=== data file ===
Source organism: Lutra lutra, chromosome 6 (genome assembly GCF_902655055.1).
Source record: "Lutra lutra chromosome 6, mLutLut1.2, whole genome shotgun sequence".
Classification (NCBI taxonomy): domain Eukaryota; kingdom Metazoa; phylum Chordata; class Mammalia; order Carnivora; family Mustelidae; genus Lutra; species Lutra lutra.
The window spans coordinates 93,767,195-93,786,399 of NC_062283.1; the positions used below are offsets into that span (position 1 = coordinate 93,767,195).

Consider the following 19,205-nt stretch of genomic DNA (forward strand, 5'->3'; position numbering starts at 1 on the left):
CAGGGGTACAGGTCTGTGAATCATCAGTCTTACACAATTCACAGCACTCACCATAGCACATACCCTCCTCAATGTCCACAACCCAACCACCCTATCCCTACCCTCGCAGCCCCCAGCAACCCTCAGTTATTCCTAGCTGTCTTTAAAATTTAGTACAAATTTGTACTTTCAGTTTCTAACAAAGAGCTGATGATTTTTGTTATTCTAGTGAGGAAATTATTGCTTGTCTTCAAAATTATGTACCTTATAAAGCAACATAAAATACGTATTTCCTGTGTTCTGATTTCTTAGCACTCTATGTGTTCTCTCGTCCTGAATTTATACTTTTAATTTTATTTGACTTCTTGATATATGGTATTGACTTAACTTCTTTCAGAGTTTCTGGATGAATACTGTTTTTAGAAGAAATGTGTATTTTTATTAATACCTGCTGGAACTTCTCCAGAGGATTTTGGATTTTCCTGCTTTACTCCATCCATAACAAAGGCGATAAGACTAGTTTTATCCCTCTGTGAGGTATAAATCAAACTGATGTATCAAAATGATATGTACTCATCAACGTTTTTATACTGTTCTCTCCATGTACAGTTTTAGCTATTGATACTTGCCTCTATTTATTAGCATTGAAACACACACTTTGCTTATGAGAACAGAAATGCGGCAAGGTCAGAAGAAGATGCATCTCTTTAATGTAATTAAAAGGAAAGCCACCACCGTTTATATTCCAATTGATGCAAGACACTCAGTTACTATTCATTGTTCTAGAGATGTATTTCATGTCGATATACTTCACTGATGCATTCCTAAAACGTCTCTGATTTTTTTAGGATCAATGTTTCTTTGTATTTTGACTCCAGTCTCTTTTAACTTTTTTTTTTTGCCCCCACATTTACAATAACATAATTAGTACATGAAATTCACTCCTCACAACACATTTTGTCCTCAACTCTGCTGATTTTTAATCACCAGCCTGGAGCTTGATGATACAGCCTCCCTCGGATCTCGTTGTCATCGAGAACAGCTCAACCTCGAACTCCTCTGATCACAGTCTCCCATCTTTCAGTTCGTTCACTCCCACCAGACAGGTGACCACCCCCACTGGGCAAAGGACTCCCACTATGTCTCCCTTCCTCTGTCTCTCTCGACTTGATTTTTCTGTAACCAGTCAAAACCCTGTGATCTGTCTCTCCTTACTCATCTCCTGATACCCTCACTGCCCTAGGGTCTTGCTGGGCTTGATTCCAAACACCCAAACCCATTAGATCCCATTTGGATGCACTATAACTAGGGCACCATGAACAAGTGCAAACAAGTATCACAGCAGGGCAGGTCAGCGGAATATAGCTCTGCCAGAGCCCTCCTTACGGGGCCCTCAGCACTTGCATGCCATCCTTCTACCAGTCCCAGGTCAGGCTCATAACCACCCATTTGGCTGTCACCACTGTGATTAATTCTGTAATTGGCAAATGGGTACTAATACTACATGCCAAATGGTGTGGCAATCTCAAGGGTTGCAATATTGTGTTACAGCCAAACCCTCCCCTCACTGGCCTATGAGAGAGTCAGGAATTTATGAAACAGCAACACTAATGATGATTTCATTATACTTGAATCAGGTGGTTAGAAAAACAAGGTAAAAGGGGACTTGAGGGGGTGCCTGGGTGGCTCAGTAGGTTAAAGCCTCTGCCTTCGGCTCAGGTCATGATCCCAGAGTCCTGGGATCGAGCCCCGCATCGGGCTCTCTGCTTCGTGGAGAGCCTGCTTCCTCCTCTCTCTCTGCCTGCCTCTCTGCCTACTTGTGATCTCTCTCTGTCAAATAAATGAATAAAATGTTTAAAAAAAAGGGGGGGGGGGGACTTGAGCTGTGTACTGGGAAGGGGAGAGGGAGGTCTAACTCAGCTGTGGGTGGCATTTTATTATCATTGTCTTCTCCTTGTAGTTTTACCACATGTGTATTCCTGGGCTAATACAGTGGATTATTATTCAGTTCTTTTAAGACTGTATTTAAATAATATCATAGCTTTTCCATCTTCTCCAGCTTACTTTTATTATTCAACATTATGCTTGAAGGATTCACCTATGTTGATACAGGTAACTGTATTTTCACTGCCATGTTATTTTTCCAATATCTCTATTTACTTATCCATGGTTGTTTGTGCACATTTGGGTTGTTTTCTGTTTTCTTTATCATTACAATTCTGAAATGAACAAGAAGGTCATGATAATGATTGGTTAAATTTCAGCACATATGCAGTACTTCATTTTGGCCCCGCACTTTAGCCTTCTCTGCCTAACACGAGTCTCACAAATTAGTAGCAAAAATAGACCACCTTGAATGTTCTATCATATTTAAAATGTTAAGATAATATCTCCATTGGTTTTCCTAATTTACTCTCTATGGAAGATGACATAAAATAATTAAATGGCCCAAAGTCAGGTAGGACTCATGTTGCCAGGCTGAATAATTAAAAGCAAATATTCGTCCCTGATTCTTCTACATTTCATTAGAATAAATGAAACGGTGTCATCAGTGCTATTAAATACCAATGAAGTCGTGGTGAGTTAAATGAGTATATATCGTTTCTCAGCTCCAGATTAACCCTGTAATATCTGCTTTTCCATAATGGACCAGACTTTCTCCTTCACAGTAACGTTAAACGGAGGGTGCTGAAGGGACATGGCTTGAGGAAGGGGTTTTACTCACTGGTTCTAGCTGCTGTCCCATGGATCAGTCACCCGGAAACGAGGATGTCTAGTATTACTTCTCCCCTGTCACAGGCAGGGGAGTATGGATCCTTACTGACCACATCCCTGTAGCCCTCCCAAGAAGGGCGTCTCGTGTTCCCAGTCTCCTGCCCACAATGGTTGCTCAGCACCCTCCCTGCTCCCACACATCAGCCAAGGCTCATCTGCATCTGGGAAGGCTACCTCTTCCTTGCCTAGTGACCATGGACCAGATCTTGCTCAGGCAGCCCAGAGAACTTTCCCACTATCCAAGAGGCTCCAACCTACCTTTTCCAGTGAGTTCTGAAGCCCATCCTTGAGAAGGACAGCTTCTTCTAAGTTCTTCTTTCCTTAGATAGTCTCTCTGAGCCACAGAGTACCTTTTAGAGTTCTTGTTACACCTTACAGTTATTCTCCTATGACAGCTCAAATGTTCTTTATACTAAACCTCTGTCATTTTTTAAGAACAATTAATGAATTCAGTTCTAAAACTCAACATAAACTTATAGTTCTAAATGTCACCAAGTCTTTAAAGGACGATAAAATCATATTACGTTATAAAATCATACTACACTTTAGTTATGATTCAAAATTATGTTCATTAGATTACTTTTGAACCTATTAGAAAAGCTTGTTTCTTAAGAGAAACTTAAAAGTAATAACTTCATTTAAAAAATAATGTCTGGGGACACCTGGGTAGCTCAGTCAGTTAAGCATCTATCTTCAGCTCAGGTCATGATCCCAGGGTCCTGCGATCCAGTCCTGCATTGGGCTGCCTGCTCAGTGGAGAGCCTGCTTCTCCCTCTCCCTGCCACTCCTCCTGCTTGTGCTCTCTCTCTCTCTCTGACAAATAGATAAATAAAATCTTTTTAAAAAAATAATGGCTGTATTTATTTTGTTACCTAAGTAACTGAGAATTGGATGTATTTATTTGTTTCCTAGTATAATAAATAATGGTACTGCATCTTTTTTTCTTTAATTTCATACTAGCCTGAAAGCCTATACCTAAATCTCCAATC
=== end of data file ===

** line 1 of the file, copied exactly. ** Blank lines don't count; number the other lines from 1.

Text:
Source organism: Lutra lutra, chromosome 6 (genome assembly GCF_902655055.1).